Break the rules and don’t be afraid to try new ideas, these are the acts that push for new technologies. Chris claims that painting an automobile is just about one of the most wasteful processes in automotive construction. There was a design study he showed us of car, on one side the body was smooth and the other made from a series of planes that followed the same general design. What he pointed out is that even though the car was a bit unconventional, it did show off a few interesting features. Not only was the alternative side of the car pleasing to the eye, even though both sides were covered in the same shade of silver, each half looked distinct and the squares also served to create a very interesting series of highlights that made it even more interesting than the more traditional surface, not to mention that painting the flat panels is a much more efficient process.
When BMW came up with the idea for the GINA concept car, they wanted to dispel the notion that a car had to have solid skin. Unlike almost every clay based concept car that came before, the goal of Geometry In N(number meaning whatever you want it to be) Applications was to use a new material that would allow the vehicle’s exterior to change shape and be able to make a multitude of different expressions. Underneath GINA’s soft skin sits a full BMW Z8 roadster chassis, the large sheet of fabric created a continuous blanket around the concept and its translucent nature allowed for the vehicle’s exterior to remain devoid of light clusters or even gaps. One area of concern that was raised by those who were less enlightened than Mr. Bangle is that because of GINA’s unbroken fabric exterior opening the doors would result in wrinkles, something that the brass at BMW were very concerned about because of its unconventional nature. As it turns out, not only did Chris like the waves he created, but the BMW design Chief also received a lot of compliments about them from the public. As part of the slide show, Chris showed us the new 3 Series that could have been, and guess what, the proposed design’s shining silver exterior was not made up of a large lump of clay, but instead a large piece of cloth stretched around a metal skeleton. The best part is that we never would have known unless he showed us the photo to prove it.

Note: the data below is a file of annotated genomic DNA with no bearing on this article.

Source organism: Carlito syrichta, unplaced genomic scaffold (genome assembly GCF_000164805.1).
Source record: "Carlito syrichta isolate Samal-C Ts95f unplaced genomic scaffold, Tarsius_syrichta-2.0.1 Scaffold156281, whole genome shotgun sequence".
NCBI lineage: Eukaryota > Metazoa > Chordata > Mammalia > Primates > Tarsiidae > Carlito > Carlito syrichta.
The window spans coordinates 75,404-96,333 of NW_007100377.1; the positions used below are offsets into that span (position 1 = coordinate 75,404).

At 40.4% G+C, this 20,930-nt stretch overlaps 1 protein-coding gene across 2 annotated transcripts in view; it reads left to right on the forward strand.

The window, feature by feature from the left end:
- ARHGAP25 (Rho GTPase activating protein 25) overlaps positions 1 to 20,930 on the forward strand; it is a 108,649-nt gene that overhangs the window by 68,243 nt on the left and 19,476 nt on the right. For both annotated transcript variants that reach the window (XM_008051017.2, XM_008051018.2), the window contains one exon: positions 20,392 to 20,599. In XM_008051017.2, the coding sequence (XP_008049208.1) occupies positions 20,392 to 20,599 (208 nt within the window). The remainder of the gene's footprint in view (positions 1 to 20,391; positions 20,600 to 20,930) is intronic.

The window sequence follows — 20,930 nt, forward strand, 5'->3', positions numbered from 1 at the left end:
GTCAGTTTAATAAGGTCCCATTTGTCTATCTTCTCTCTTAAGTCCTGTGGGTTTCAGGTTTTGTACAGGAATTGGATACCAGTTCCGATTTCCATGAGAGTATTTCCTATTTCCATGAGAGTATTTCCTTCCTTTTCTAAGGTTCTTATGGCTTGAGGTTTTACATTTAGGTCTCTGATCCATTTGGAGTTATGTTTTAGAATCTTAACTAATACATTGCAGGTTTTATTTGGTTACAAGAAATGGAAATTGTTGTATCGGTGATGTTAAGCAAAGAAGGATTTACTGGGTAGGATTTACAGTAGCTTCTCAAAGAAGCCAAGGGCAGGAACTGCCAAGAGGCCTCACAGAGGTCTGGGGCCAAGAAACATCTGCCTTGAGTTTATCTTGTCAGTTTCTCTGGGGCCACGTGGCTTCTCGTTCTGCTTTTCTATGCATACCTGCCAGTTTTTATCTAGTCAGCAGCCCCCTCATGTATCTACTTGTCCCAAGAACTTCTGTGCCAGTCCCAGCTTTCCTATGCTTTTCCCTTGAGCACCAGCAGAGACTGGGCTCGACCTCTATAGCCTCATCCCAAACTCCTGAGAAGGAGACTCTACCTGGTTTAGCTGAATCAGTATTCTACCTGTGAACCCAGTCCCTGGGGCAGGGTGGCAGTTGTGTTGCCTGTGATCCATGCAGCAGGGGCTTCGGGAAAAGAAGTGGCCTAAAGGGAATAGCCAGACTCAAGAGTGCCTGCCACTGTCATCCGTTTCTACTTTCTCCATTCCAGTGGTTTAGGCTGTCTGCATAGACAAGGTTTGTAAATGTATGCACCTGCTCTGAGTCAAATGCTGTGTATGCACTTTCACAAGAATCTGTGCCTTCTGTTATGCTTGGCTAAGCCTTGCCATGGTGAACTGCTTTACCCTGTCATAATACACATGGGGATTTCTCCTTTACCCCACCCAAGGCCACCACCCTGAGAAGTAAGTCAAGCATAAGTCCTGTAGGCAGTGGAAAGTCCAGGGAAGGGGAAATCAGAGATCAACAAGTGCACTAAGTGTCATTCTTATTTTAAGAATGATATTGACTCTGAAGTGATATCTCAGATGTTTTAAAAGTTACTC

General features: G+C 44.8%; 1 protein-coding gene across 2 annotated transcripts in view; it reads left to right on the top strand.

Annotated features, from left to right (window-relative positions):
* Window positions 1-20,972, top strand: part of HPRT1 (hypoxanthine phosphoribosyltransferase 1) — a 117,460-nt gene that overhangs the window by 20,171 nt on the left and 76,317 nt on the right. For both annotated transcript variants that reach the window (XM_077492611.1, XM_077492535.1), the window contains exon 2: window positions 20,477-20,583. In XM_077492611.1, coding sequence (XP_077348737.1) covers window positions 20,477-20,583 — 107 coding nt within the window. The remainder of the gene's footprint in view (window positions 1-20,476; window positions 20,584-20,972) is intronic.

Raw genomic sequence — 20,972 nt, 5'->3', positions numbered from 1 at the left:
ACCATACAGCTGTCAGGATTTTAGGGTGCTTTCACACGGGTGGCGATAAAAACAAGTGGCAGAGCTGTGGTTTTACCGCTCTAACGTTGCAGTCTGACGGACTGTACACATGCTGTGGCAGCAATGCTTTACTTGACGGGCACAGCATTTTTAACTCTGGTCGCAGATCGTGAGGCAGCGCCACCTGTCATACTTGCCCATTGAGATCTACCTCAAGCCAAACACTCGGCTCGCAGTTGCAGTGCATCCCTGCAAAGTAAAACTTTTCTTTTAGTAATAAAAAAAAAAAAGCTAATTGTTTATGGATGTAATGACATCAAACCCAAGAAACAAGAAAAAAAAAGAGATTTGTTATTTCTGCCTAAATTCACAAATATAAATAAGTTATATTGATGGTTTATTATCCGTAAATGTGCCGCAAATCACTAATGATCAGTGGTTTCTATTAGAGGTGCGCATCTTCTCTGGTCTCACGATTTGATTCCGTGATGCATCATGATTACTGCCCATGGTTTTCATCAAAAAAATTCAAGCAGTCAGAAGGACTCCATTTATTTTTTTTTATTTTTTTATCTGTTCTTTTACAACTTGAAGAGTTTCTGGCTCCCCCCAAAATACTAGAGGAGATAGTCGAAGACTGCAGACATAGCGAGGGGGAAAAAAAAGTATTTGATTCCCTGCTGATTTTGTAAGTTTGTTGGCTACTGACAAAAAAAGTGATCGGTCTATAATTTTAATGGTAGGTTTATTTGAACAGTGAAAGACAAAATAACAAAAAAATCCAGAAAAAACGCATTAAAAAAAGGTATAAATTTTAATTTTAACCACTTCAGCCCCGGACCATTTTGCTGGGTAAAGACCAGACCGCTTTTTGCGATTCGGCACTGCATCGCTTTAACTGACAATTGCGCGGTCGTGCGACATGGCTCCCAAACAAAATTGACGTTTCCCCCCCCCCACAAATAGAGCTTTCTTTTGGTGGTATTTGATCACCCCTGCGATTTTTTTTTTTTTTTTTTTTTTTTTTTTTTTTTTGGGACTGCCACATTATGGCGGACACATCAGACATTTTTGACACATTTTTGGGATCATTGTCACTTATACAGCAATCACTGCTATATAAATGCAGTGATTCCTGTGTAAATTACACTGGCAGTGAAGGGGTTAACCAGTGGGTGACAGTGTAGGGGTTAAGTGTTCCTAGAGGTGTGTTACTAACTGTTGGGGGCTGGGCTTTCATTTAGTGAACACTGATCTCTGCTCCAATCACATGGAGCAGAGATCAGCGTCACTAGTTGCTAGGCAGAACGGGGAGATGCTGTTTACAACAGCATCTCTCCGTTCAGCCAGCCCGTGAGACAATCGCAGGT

When Chris Bangle and his German design team were asked to come up with a proposal for the new Mini, as opposed to taking the conservative approach like the competition over at Rover in England, they decided to have fun with the idea and just draw the classic Cooper in as many variations as possible.
By breaking the rules and going against convention, the Krauts were able to out Brit the English design team.
Sometimes engineering necessitates new design.
As was the case with the Bangle butt, new engine lineup necessitated an additional bulge in the front arches that was evened out with some additional sheet metal in the back to balance out the luxury limousine’s lines.
As times continue to change so will the shape of cars. As Chris pointed out, when Enzo Ferrari first went to the Italian design house Pininfarina about wrapping his high performance machines with gorgeous metal bodies he was at the will of their artisans as to what his cars would look like, however these days it is hard to imagine that Ferrari is accepting any notes at all. So as times change and what people want in an automobile change along with them, the shape of cars will continuously be evolving.
He finished off the lecture by briefly recanting the tale of Pygmalion and Galatea, where an ancient Greek sculptor is so in love with his ivory creation that he prays to Aphrodite, the goddess of love, beauty and sexuality. At long last when he embraces the female figure and gave it a kiss that transformed the inanimate object into a living, breathing beauty that he named Galatea. What Chris was trying to say is that car designers of the future need to strive for the same level of passion as Pygmalion in their own work, something that appears he has been very successful at achieving.